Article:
(a)     (b)     (a)

(c)     (d)

Figures (a) and (b) shows a stereo pair, left and right images, of the pentagon scene. Figure (a) is repeated for cross fusers. It is 8-bits and of size 512 x 512 pixels. Epipolar lines (see figure (e)) are assumed to be horizontal lines. Figure (c) shows the disparity map (correspondence map), where the grey value (1 to 15) correspond to the disparity (x-displacement) between corresponding pair of pixels. Figure (d) shows the pixels that are half-occluded.

What is Stereo ?

Binocular stereo is the process of obtaining depth information from a pair of cameras (see Figure (a) and (b)). Typically, depth is directly related to the disparity map (see Figure (c)). Stereo produces a grouping mechanism to resolve the optimal surface (the disparity map) given the stereo pair of images.


Epipolar line: A point in the right frame and the focal point defines a 3-D line that projects to the other frame (via a focal point) to give the epipolar line. Clear is that a given point in one frame and the two focal points define a plane that crosses the two image planes to yield corresponding epipolar lines.


Our research focus on the view that the stereo problem is of reconstructing the depth surface, in particular issues of half-occlusions and discontinuities of surfaces, from a Bayesian view. We are also motivated by cognitive problems of understanding illusory surfaces and transparency. Our objective is to produce algorithms that are simple (small size of code and parallelizable), accuracy (subpixel) and robust (work extremely well on various conditions). Lately, we have been interested on algorithms and models that address the epipolar lines (see figure (e)) interactions and on combining stereo and shape from shading.


Occlusions, Discontinuities, and Epipolar Lines in Stereo

H. Ishikawa and D. Geiger

Fifth European Conference in Computer Vision (ECCV'98), 1998.

Binocular stereo is the process of obtaining depth information from a pair of left and right views of a scene. We present a new approach to compute the disparity map by solving a global optimization problem that models occlusions, discontinuities, and epipolar-line interactions. In the model, geometric constraints require every disparity discontinuity along the epipolar line in one eye to {\it always} correspond to an occluded region in the other eye, while at the same time encouraging smoothness across epipolar lines. Smoothing coefficients are adjusted according to the edge and junction information. For some well-defined set of optimization functions, we can map the optimization problem to a maximum-flow problem on a directed graph in a novel way, which enables us to obtain a global solution in a polynomial time. Experiments confirm the validity of this approach.

Occlusions and Binocular Stereo

D. Geiger and B. Ladendorf and A. Yuille

International Journal of Computer Vision (IJCV), Vol. 14, pp-211--226, 1995.

Binocular stereo is the process of obtaining depth information from a pair of cameras. In the past, stereo algorithms have had problems at occlusions and have tended to fail there (though sometimes post-processing has been added to mitigate the worst effects). We show that, on the contrary, occlusions can help stereo computation by providing cues for depth discontinuities. We describe a theory for stereo based on the Bayesian approach, using adaptive windows and a prior weak smoothness constraint, which incorporates occlusion. Our model assumes that a disparity discontinuity, along the epipolar line, in one eye {\it always} corresponds to an occluded region in the other eye thus, leading to an {\it occlusion constraint}. This constraint restricts the space of possible disparity values, thereby simplifying the computations. An estimation of the disparity at occluded features is also discussed in light of psychophysical experiments. Using dynamic programming we can find the optimal solution to our system and the experimental results are good and support the assumptions made by the model.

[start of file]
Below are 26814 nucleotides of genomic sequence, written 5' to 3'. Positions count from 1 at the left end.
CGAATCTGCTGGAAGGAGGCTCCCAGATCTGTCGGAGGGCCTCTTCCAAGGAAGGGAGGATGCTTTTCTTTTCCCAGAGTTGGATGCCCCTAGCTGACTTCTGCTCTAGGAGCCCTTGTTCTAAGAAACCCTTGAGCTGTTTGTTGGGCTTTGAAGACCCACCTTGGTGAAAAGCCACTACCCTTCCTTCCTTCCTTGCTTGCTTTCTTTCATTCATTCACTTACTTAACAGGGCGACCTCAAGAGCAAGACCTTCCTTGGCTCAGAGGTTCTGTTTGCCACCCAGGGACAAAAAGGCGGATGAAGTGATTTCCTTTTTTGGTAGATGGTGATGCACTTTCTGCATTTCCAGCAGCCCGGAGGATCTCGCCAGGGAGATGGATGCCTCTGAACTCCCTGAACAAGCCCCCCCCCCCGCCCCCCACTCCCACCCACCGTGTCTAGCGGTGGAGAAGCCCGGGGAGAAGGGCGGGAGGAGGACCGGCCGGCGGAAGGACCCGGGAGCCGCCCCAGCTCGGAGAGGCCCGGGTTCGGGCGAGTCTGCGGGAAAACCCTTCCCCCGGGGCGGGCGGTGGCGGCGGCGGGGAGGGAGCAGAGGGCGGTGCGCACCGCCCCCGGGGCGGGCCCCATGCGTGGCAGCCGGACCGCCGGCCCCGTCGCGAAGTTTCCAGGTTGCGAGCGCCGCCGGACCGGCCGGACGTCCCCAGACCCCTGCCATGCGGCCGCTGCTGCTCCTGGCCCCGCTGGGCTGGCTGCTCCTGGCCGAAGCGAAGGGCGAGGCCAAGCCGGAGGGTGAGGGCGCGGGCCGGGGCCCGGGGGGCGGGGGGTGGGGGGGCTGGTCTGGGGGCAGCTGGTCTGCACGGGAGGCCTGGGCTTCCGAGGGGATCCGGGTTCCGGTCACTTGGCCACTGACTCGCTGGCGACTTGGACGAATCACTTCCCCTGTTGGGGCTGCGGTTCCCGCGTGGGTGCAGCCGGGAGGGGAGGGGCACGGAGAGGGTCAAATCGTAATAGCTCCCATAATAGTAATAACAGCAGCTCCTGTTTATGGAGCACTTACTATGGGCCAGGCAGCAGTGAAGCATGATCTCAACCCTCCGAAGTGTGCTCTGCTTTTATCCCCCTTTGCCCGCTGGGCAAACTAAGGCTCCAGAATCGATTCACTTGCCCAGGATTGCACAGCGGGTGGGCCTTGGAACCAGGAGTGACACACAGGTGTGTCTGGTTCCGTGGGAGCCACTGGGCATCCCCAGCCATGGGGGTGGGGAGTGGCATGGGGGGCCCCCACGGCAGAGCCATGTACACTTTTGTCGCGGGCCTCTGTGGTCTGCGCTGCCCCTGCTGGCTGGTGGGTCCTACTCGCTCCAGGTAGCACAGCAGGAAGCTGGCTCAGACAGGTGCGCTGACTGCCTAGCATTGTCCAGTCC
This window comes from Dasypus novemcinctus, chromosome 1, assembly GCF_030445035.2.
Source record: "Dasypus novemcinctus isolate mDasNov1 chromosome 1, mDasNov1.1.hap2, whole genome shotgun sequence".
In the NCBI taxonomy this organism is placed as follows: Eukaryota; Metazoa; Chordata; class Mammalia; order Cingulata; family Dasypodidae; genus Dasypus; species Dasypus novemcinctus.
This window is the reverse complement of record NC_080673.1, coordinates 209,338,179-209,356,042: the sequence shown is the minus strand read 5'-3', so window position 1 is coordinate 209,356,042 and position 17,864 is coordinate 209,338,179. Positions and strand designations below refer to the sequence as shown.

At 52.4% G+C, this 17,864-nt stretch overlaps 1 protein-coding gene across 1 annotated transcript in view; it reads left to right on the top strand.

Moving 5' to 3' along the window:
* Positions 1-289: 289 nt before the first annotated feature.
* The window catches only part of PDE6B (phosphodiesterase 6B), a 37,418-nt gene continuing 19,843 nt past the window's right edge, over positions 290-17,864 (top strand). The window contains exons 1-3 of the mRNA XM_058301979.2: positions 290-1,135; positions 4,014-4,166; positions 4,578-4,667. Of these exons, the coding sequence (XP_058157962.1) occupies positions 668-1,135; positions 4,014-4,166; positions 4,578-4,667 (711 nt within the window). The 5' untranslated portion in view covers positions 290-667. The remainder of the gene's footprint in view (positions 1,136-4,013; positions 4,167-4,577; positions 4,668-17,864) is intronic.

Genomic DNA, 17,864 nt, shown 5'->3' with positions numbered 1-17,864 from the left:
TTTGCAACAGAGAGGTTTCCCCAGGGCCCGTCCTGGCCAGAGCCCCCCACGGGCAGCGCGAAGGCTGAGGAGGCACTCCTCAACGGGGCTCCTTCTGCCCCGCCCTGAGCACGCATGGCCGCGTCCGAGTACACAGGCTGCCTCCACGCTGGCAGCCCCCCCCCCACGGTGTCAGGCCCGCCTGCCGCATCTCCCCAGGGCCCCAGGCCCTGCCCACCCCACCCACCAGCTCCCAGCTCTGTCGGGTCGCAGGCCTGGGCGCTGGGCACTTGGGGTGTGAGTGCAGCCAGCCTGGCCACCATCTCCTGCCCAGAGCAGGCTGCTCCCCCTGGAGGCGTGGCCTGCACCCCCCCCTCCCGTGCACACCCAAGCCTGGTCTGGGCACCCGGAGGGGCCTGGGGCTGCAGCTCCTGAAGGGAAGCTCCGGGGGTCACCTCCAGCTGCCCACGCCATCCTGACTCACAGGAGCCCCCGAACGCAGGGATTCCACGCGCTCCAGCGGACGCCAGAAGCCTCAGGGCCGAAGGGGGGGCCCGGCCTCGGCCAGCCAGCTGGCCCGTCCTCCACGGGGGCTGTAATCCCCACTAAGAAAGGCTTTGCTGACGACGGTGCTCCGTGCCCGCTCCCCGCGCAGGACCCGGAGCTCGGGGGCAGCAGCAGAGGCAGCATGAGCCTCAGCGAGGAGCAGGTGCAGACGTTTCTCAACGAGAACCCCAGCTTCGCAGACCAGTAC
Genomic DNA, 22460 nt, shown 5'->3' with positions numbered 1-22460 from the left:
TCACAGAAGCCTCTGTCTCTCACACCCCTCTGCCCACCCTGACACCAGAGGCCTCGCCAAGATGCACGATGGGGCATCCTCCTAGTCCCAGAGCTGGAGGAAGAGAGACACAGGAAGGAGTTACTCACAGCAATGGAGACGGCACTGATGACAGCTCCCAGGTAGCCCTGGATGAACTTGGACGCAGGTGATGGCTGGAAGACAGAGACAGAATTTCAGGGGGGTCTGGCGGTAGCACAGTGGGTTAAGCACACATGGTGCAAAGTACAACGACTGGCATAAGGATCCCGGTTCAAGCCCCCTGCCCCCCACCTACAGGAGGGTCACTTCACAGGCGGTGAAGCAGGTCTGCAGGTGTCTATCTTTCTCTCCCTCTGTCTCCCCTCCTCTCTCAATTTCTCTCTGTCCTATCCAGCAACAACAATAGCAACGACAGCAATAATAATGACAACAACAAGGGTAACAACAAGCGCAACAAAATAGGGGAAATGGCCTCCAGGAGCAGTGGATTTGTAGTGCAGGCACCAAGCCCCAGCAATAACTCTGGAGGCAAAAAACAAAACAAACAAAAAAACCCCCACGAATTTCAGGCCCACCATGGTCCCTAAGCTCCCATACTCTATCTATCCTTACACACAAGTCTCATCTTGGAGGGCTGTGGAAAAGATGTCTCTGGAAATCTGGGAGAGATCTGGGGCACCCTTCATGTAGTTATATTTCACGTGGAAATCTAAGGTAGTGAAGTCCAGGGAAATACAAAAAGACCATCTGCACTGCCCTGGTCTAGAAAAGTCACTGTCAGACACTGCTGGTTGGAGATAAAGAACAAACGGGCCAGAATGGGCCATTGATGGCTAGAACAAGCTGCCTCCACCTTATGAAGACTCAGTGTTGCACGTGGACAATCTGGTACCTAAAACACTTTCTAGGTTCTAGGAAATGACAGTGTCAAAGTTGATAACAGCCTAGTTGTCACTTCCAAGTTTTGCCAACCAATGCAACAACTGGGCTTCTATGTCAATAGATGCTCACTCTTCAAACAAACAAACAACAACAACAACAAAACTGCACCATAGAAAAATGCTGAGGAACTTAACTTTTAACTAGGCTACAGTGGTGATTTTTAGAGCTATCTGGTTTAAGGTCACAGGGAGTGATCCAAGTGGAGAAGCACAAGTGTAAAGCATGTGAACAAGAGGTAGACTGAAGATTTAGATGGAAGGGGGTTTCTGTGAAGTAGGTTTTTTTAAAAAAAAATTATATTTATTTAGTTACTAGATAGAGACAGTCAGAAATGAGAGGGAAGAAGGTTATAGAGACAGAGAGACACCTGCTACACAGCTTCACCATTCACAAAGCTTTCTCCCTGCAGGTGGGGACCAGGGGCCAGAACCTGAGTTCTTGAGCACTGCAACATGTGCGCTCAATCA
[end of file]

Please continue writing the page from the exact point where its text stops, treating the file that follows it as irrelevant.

Stereo Vision via Markov Models

D. Geiger and L. Maloney and K. Kumaran

Allerton Conference in Computer Science, 1995.

Binocular stereo is the process of obtaining depth information from two simultaneous views of a scene. The performance of computational stereo algorithms remains distinctly inferior to human performance, and at the same time, many phenomena in human stereo vision (transparency, Da Vinci stereopsis, subjective contours) have no natural place in these algorithms.

Through the framework of hidden Markov models we formulate a stereo algorithm that match along epipolar lines (one dimensional). Our aim is to introduce, in a simple and yet general manner, constraints that can account for these psychophysical phenomena. The first result is a distinctive neighborhood structure for our model and these various properties of stereo, such as occlusions, disparity discontinuity, transparency, are accounted. In order for us to fully address the problem of subjective contours the model is extended to two dimensions and a Markov random field model emerges. Finally we discuss the primitives of stereo, proposing differential geometric features, and studying their relation to occlusions, discontinuities and transparency. Initial experiments demonstrate the power of our formulation.

Here are papers that I do not have online

Stereopsis and eye movement,
D. Geiger and A. Yuille (1989)
Biol. Cybern 62 (2): 117-128.

Stereo, mean field theory and psychophysics,
A. Yuille, D.Geiger and H. H. Bulthoff (1991)
Network: Computation in Neural Systems. Vol 2, pp 423-442.